It’s easy to get blasé towards numbers but remember that behind the numbers are people and that the numbers reflect how those people felt about their interactions with the brand. Here are two specific examples of Magic and tragic experiences in banking:
TRAGIC “ANZ were unable to resolve a simple credit card problem I had with my current limit – The branch staff were hostile, unfriendly, unwilling to assist and virtually useless. The problem was not resolved, and I left the branch feeling an overwhelming sense of anger, grief, dissatisfaction and depression.”
ANZ NPS 1
MAGIC “It was about 16 years ago when the bank repossessed my home as I couldn’t sell it. I was SO distraught and SO upset. I remember going into the bank branch, Blackheath. The staff treating me the same [as everyone else] was a tonic I desperately needed and made a HUGE difference to me. I have NEVER felt looked down on over the years and that’s part of the reason that I love the bank so much!”
CBA NPS 10
We analysed 2000+ of these stories and were struck by the strength of the emotion in these examples, “an overwhelming sense of anger, grief, dissatisfaction and depression”! But why does this make it a CSR agenda item? Because there is countless research demonstrating that emotions can impact our overall mental and physical wellbeing. Just think about when you’re stressed; you feel it in your body. It affects your mood. But these emotional experiences also impact the people around us. We all know how our emotions can drive us. If we have a bad day, we share it. Our mood can influence the people around us positively and negatively. If we’ve had someone be rude to us, how does that impact how we treat the next person? And it’s the same with positivity, we share it. When we experience the emotional highs and lows in life, it’s a butterfly effect on the world around us.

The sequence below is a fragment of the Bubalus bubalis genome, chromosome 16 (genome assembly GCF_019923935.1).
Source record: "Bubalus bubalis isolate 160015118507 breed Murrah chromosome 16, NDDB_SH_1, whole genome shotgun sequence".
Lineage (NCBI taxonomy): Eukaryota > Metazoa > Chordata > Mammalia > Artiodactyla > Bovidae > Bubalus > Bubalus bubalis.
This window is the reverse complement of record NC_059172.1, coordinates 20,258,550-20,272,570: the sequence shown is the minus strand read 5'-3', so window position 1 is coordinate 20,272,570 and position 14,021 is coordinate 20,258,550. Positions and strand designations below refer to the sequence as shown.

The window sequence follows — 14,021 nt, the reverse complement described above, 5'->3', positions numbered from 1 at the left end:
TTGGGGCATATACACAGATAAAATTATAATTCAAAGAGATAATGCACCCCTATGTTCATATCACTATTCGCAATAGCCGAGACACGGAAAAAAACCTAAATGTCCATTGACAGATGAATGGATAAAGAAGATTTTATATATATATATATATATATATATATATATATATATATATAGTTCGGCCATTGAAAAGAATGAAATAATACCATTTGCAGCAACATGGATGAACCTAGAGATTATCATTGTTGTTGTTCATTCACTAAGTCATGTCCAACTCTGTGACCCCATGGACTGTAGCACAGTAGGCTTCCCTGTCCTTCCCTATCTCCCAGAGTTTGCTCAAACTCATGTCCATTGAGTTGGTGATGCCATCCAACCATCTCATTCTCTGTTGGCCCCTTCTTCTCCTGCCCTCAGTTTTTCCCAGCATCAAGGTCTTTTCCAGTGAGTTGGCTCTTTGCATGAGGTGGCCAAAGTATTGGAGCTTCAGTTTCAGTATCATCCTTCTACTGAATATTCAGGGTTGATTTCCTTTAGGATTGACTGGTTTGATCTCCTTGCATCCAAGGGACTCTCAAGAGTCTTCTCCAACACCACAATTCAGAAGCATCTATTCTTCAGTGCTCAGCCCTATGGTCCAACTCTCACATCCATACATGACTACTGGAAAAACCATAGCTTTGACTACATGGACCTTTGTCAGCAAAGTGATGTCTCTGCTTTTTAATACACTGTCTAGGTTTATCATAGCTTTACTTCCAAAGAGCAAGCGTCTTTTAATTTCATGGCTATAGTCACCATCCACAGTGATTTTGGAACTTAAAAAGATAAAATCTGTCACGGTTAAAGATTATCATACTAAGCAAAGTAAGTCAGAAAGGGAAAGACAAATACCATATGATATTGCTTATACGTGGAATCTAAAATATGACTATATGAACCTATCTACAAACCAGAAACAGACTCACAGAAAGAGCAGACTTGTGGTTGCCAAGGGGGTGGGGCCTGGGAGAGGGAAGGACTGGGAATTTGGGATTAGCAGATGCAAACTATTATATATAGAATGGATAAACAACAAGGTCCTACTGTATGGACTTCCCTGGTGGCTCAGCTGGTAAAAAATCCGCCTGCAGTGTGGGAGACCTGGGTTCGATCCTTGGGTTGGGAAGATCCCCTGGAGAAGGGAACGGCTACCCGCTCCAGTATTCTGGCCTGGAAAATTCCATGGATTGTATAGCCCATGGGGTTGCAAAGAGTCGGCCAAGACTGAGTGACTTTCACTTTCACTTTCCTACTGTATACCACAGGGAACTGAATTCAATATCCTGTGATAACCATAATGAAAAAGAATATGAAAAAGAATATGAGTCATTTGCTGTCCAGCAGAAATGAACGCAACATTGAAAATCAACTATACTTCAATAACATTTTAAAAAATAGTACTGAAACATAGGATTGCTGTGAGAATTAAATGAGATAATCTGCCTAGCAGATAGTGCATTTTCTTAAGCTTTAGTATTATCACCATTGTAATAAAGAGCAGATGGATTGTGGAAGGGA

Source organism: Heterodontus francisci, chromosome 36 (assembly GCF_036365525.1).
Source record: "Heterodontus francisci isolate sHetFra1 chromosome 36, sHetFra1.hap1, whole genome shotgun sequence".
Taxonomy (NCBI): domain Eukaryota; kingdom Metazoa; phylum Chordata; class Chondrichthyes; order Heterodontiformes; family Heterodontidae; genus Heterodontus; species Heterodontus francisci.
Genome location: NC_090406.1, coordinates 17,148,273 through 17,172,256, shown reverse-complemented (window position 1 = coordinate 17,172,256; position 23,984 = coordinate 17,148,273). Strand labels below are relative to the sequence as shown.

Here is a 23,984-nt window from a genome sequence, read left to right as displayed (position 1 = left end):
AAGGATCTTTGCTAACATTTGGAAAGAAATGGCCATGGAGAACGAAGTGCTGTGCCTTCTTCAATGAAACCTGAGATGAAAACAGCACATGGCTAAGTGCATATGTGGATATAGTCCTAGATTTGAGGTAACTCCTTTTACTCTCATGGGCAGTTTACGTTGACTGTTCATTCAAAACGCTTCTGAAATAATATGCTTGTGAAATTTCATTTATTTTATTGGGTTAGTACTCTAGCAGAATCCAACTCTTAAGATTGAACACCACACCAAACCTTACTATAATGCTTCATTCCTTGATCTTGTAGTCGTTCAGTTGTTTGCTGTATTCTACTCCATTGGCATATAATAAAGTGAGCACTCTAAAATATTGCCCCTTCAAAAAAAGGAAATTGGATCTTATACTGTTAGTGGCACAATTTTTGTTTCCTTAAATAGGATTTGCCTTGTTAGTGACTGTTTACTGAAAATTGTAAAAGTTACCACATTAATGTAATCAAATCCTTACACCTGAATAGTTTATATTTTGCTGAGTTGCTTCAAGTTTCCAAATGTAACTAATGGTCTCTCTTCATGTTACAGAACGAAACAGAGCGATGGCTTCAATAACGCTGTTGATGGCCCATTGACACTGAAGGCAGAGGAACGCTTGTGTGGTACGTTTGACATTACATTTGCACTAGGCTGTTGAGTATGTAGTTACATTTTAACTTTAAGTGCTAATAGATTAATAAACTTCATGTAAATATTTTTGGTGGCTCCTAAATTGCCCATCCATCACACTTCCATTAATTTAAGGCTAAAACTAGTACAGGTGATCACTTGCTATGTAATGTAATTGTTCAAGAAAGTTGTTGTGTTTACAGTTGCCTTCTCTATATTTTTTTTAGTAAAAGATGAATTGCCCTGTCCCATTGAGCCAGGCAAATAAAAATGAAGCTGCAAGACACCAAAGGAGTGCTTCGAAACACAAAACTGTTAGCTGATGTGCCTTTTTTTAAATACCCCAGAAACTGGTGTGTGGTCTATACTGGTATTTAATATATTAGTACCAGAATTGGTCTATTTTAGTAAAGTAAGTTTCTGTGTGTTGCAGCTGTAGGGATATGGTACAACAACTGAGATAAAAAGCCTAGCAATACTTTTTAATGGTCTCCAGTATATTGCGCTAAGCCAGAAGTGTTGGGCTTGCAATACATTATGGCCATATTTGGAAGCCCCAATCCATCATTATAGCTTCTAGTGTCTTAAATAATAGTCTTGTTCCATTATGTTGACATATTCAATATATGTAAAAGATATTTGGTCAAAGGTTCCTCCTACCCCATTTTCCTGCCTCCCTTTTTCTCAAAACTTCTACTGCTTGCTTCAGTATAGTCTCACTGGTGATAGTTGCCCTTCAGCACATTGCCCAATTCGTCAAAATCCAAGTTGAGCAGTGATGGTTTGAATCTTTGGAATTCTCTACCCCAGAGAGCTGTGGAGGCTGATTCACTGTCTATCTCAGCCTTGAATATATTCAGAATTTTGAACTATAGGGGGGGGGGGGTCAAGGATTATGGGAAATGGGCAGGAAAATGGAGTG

I’m certainly not suggesting that companies shouldn’t also look to do good in the world in the other areas of CSR. Still, the conversation about making a positive impact on the world should also include the day-to-day impact on a brand’s own customers. Let’s face it, most of us would rather work for and buy from a brand known for doing the right thing by customers and sparking joy rather than a brand that triggers anxiety and grief in its day-to-day interactions.
The good news is that the emotional impact on customers can be operationalised by any brand and measured and tracked. In our analysis of 2000+ Magic and Tragic moments, we were struck by how often they existed in the everyday. And we were struck by how simple some Magic moments could be to operationalise. Small things like being offered a cup of coffee while waiting in the branch had a huge emotional impact. We’ve captured thousands of points of feedback on CX, and it still surprises me how often comments like “didn’t feel valued” and “was rude” sit amongst that feedback. It would be ambitious for brands to totally eliminate all the Tragic moments, but certainly, it should be a goal to reduce them and eliminate rude behaviour towards customers.